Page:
is it OK to genuflect before receiving Communion?


My 15 year old daughter (a home schooler) went to daily mass this week at a church that is not our usual parish. As is her custom at our usual parish, she genuflected prior to receiving communion. She did this while the person in front of her was receiving. It did not slow down or disrupt the communion procession. It is commonly done at our usual parish.

After Mass without any discussion the priest handed her a typewritten note. It stated that he did not want her to genuflect when receiving Communion because it showed a lack of unity with other communicants and created a potentially dangerous situation because he had seen someone trip over a genuflecting communicant previously.

Is it legitimate for him to prohibit genuflection before receiving Communion?

Thank you

The General Instruction of the Roman Missal (GIRM) dictates certain times for genuflecting, outside of those times:

274 …Otherwise all who pass before the Most Blessed Sacrament genuflect, unless they are moving in procession.

Note that we do not genuflect when moving in procession unless the GIRM specifies us to do so. The GIRM does describe coming up to receive communion as a procession:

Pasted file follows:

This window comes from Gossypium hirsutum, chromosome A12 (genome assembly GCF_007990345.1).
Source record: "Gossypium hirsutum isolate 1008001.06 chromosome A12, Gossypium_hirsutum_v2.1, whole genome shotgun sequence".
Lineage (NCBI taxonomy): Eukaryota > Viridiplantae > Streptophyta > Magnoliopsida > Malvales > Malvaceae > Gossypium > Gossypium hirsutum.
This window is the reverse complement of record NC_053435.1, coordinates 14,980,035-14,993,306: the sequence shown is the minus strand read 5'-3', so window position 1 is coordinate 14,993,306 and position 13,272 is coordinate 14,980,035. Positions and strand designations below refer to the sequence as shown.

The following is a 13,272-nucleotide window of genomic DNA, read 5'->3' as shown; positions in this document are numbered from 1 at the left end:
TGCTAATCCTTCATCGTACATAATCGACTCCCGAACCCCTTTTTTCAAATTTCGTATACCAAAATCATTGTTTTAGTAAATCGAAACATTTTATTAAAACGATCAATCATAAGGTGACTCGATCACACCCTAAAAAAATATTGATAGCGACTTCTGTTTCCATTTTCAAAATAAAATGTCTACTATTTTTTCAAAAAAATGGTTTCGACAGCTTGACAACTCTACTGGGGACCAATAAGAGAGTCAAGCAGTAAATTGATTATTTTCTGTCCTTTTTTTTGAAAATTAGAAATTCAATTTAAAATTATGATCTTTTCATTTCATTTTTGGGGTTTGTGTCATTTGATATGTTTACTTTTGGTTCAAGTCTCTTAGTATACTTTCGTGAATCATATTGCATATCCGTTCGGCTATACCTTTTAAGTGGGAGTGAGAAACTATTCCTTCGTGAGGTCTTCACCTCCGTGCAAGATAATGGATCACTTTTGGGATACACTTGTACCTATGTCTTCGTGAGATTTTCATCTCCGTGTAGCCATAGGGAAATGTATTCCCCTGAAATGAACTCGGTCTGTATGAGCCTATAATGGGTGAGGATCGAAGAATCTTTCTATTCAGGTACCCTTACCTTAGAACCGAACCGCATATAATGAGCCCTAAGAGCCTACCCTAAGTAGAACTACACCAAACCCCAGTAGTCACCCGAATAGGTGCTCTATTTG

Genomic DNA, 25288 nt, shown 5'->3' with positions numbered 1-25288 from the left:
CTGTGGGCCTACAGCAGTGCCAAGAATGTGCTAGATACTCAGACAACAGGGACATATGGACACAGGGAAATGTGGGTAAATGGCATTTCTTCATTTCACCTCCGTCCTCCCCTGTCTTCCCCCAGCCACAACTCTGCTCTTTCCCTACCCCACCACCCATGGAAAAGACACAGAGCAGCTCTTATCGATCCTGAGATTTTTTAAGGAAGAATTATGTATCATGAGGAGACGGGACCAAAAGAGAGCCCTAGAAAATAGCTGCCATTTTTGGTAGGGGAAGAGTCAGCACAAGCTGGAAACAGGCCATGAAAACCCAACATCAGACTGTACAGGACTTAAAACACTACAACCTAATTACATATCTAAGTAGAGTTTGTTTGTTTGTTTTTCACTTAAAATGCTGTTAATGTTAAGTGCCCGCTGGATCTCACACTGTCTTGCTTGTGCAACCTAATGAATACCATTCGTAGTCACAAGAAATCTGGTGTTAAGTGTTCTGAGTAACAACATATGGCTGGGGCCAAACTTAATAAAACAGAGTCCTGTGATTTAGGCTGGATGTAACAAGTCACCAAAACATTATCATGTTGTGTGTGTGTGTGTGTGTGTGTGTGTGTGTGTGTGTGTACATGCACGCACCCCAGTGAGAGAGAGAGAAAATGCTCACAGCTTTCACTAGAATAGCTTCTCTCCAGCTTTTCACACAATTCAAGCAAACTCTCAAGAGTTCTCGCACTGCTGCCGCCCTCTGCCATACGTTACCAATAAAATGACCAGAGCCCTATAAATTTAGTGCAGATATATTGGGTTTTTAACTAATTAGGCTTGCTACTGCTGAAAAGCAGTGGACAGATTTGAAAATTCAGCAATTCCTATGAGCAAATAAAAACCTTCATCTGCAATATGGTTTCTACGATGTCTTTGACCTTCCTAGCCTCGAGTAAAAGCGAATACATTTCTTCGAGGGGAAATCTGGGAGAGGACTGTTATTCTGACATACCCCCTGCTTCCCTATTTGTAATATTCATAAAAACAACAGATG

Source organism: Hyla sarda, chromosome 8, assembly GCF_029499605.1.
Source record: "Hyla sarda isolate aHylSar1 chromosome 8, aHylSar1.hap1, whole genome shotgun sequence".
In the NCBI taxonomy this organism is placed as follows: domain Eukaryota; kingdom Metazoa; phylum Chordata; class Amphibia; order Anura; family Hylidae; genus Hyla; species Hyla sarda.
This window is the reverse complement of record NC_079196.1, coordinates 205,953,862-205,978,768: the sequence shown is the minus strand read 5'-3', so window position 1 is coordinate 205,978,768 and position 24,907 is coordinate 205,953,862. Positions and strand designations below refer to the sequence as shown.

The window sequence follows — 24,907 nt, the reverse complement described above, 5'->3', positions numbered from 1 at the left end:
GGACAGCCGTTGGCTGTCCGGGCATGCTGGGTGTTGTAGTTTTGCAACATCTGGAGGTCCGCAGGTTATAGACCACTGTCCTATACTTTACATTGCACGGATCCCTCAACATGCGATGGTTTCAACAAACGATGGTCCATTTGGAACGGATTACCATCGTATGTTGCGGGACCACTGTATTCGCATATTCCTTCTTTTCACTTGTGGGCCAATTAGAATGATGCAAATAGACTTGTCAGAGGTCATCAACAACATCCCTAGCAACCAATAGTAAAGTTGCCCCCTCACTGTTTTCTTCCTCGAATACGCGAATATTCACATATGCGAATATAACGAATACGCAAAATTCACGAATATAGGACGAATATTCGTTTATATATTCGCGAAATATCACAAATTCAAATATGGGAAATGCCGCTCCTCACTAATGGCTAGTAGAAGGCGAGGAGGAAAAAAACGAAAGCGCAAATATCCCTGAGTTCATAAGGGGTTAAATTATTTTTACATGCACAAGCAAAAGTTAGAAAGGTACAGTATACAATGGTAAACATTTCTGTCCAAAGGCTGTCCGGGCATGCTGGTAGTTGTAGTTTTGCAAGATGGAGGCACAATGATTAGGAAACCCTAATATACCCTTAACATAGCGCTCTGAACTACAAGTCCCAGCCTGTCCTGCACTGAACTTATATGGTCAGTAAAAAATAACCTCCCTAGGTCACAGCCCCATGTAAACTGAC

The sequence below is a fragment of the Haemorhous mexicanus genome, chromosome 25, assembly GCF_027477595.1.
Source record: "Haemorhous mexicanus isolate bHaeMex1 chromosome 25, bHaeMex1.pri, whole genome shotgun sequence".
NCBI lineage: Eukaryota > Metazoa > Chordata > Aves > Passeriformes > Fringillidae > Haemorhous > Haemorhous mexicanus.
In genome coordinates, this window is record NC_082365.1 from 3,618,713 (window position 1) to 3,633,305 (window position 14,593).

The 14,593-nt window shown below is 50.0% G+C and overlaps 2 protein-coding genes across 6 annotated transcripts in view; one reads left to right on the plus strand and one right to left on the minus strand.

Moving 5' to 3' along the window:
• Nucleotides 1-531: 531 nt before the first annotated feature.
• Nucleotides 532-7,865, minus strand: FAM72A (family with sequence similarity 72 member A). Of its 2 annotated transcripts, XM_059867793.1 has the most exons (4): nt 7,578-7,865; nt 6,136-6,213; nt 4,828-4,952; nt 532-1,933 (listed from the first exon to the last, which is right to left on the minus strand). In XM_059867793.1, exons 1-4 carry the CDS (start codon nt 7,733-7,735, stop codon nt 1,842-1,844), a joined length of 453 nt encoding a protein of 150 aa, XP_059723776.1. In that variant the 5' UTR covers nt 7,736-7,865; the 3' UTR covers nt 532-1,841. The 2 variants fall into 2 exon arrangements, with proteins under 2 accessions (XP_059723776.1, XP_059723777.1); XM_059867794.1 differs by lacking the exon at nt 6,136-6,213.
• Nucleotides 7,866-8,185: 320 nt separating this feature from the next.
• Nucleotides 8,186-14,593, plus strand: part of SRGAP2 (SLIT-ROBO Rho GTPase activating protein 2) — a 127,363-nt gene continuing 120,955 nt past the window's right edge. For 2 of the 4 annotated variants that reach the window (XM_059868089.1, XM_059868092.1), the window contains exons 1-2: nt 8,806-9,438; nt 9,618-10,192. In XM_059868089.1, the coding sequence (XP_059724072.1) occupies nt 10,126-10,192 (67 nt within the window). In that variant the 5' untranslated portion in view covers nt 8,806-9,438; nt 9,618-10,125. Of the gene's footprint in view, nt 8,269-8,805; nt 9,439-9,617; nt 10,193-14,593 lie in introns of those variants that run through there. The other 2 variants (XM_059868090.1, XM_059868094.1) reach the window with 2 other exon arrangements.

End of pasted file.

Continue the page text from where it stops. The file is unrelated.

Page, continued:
1. While the priest is receiving the Sacrament, the Communion chant is begun. Its purpose is to express the communicants’ union in spirit by means of the unity of their voices, to show joy of heart, and to highlight more clearly the “communitarian” nature of the procession to receive Communion.

The priest is correct that it is not in accordance with the GIRM to genuflect during the procession to receive communion. However, your daughter does have the right to receive communion kneeling if she so chooses:

GIRM 160…The norm established for the Dioceses of the United States of America is that Holy Communion is to be received standing, unless an individual member of the faithful wishes to receive Communion while kneeling

Redemptionis Sacramentum
91 …Hence any baptized Catholic who is not prevented by law must be admitted to Holy Communion. Therefore, it is not licit to deny Holy Communion to any of Christ’s faithful solely on the grounds, for example, that the person wishes to receive the Eucharist kneeling or standing.

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